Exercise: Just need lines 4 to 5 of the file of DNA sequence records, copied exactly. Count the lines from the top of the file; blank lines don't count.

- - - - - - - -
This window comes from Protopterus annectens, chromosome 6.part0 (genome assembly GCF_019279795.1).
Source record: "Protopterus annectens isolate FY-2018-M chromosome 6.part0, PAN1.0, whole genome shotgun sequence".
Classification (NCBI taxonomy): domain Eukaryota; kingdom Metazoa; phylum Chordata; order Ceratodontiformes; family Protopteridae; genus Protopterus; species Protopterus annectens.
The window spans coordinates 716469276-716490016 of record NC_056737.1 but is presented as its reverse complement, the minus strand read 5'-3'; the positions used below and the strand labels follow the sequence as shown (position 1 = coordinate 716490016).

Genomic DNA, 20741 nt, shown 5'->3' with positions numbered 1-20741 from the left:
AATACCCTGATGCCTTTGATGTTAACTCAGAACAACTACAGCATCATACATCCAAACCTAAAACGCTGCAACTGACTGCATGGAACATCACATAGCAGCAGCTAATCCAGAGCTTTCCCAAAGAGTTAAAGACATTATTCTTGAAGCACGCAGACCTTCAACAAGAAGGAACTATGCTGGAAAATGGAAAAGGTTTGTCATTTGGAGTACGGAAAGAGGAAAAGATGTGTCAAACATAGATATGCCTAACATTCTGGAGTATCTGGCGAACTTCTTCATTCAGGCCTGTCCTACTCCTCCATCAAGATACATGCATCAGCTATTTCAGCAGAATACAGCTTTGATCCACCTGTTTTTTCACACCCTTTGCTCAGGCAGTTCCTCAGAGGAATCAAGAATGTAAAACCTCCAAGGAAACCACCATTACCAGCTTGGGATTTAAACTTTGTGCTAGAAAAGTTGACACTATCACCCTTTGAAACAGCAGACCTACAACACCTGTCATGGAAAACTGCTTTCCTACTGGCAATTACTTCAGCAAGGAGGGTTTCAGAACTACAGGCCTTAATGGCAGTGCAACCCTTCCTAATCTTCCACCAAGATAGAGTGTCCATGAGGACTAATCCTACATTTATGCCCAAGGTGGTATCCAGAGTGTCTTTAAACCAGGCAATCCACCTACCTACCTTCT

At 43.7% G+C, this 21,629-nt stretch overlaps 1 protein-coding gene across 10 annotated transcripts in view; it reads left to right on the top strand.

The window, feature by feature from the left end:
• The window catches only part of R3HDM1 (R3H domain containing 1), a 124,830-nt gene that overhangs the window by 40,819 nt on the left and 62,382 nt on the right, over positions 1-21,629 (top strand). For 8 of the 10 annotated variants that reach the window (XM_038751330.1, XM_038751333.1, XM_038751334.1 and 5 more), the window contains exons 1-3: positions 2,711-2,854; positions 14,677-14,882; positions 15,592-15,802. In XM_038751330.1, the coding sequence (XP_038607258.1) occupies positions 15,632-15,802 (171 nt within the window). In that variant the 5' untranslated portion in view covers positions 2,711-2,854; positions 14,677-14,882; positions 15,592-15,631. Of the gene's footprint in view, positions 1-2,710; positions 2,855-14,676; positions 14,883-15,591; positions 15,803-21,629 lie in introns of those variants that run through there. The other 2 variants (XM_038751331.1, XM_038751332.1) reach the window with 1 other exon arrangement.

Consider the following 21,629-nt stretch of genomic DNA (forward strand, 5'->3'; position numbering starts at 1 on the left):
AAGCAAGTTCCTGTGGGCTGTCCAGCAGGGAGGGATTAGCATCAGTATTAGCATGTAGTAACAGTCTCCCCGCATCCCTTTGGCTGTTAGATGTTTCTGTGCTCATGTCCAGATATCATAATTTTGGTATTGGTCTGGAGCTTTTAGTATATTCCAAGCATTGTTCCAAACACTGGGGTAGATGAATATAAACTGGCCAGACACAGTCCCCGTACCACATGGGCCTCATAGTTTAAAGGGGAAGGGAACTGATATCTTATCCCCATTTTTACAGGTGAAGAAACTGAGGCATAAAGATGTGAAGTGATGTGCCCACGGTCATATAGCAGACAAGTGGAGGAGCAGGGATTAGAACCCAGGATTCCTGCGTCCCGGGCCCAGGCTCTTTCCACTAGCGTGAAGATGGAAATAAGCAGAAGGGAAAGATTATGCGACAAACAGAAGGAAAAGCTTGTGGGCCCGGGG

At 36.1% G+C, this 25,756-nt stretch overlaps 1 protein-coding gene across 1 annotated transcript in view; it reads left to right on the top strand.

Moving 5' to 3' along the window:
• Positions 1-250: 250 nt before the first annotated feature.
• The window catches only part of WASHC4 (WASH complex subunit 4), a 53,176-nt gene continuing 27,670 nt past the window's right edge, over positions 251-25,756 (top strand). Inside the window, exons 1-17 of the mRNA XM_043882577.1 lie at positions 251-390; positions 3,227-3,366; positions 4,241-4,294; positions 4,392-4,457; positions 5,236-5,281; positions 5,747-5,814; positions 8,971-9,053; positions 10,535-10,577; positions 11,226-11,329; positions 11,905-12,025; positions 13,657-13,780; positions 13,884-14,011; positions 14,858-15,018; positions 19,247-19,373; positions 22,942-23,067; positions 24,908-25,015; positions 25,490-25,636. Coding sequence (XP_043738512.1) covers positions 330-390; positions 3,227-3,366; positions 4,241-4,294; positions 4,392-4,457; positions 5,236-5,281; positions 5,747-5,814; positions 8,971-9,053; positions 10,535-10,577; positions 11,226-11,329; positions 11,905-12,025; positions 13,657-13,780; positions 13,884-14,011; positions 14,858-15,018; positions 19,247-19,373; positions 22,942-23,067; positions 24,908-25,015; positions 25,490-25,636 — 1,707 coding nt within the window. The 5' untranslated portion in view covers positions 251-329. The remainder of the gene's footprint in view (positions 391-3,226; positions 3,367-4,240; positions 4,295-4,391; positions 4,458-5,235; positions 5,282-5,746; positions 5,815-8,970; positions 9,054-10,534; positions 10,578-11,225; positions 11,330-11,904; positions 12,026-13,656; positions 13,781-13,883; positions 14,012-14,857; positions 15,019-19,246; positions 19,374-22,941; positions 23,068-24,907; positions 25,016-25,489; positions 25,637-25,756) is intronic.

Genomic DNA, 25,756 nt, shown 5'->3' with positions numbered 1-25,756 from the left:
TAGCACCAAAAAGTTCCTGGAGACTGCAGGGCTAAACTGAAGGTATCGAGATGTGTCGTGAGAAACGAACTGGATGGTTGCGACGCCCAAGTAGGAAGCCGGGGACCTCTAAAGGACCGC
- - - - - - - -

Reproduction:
The window spans coordinates 716469276-716490016 of record NC_056737.1 but is presented as its reverse complement, the minus strand read 5'-3'; the positions used below and the strand labels follow the sequence as shown (position 1 = coordinate 716490016).

Genomic DNA, 20741 nt, shown 5'->3' with positions numbered 1-20741 from the left: